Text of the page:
I really feel I have found myself as a chef. It's very clear to me what I want to do – and how it should taste.
At my restaurant, we made a dessert called 'milk and honey.' It's milk ice cream that looks like a snowball, and then you cut into it, and honey runs out.
I try to run so I can eat anything I want. I feel it's a luxury to be able to splurge on something like foie gras and not have to think about it.
I would like to know more about how to cook Japanese food. I love it, but don't know much about it.
I think New York is truly unique in its singular combination of the quality of both the talent it attracts and the ingredients it grows. There are plenty of other places in the world with wonderful natural resources, but the people who come here to pursue their passions for food and cooking – they are one of a kind.
The perfect ham and cheese sandwich is all about focusing on quality ingredients and about simple techniques. You start with great bread, a well-cured ham and a sharp local cheese, and the rest is easy. A little butter in a pan and a little patience – in the end you'll have a sandwich that is at once comforting and delicious.
I have been using Victorinox Cutlery since I was a young man, when my parents gave me a block set to properly equip me for my culinary apprenticeship.
Just as food is a craft, great service is, too. It can take years to perfect the technical aspects of clearing a plate, carving tableside, or pouring wine, and a lifetime to master the emotional elements of service.
Everyone comes to live in New York because they want to achieve something, and for that reason, there's this energy in the city that is just electrifying and inspiring.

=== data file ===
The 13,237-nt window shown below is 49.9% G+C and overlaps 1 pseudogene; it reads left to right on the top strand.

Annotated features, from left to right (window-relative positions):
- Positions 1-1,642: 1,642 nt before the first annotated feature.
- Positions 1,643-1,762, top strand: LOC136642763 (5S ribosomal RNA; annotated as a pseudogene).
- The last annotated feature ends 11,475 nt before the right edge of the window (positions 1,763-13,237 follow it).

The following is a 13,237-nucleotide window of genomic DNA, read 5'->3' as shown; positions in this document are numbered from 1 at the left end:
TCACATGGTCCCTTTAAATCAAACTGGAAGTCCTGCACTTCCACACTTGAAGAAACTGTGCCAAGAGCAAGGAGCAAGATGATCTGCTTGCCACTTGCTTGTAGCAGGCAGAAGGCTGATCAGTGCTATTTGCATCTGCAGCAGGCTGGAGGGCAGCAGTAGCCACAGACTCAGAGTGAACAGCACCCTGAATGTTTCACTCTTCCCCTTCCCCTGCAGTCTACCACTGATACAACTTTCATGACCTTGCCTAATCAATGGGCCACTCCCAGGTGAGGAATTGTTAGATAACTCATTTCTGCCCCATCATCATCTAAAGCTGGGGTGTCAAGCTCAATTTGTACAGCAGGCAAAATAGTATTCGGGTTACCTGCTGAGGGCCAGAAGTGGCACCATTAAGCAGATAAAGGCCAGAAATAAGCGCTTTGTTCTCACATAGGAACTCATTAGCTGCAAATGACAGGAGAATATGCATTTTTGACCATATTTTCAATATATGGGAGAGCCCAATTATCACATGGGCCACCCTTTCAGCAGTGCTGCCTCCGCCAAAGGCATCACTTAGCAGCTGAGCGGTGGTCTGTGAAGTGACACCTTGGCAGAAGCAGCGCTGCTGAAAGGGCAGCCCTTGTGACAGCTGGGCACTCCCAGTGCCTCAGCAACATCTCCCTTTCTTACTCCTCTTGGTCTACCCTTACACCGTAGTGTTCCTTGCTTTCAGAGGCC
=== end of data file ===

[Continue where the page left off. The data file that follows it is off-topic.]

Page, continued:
I think sometimes with the parsnip, people are maybe a little afraid and don't use it as often.
People often think of New York as a city, a concrete jungle with soaring skyscrapers and yellow taxis and the bright lights of Times Square. And it is that, in part. But beyond that, it's rolling hills of fruit orchards and fields of grain and ice-cold waters brimming with oysters.
One of my favorite stores in the Old Town is Buchbinderei. It's this tiny stationery shop where the owner, Doris Feldman, makes these beautiful hand-bound notebooks I always buy for gifts.
Whenever we create dishes, we work very carefully and ask ourselves, 'Is there anything on the dish that really doesn't make the dish better?' Then we eliminate that. We try to stay very focused on really showcasing everything on the plate so nothing gets lost.
At home, I warm milk, stir in two teaspoons of honey, and drink it in a teacup. It's so basic yet pure; I love it.
It's nice when there's stuff in the middle of the table. That's when the best conversations start to happen.
The seasons had always been a part of the way I cooked and ate in Switzerland, and they again became what guided me in New York.
We can use all the scientific tools, but it will never replace the palate or the talent of the chefs who are in the kitchen.
The Rolling Stones seemed very loose and wild, but when you read about them, you realize that everything they did is very deliberate.
I do believe there will always be a place for beautiful cookbooks that are real books.
No tablecloths, silver cutlery, fine porcelain, sommeliers, or deep wine lists – that's fine. But no service or hospitality? That's going too far.
What people don't think about when they think about New York is this amazing farmland that grows wonderful fruits, vegetables, seafood, game, and fowl just outside of Manhattan.
The visual aspect of a dish is so important; the shapes and colors and overall design have to strike the right mood and convey the right idea.
A cookbook is a moment in time because, otherwise, you look back at the end of the day, and all the meals have been eaten, and the experience is gone.
As I mature as a chef, I no longer aim to pack multiple techniques and ingredients into a single dish. Realizing that restraint is more difficult, I find it often renders incredibly beautiful results.
At Eleven Madison Park, instead of brioche or chocolates, we give our guests a jar of breakfast granola as a gift at the end of a meal. We also make savory granolas.
The New York Public Library is a wonderful gem. I go there to get away from the bustle of the city. They have an incredible collection of menus from all over the city.
When I was a child, she'd have me wash the lettuce ten times or open walnuts by hand to make a cake. I was like, 'Mom, this is ridiculous.' But now? I run my kitchen the same way.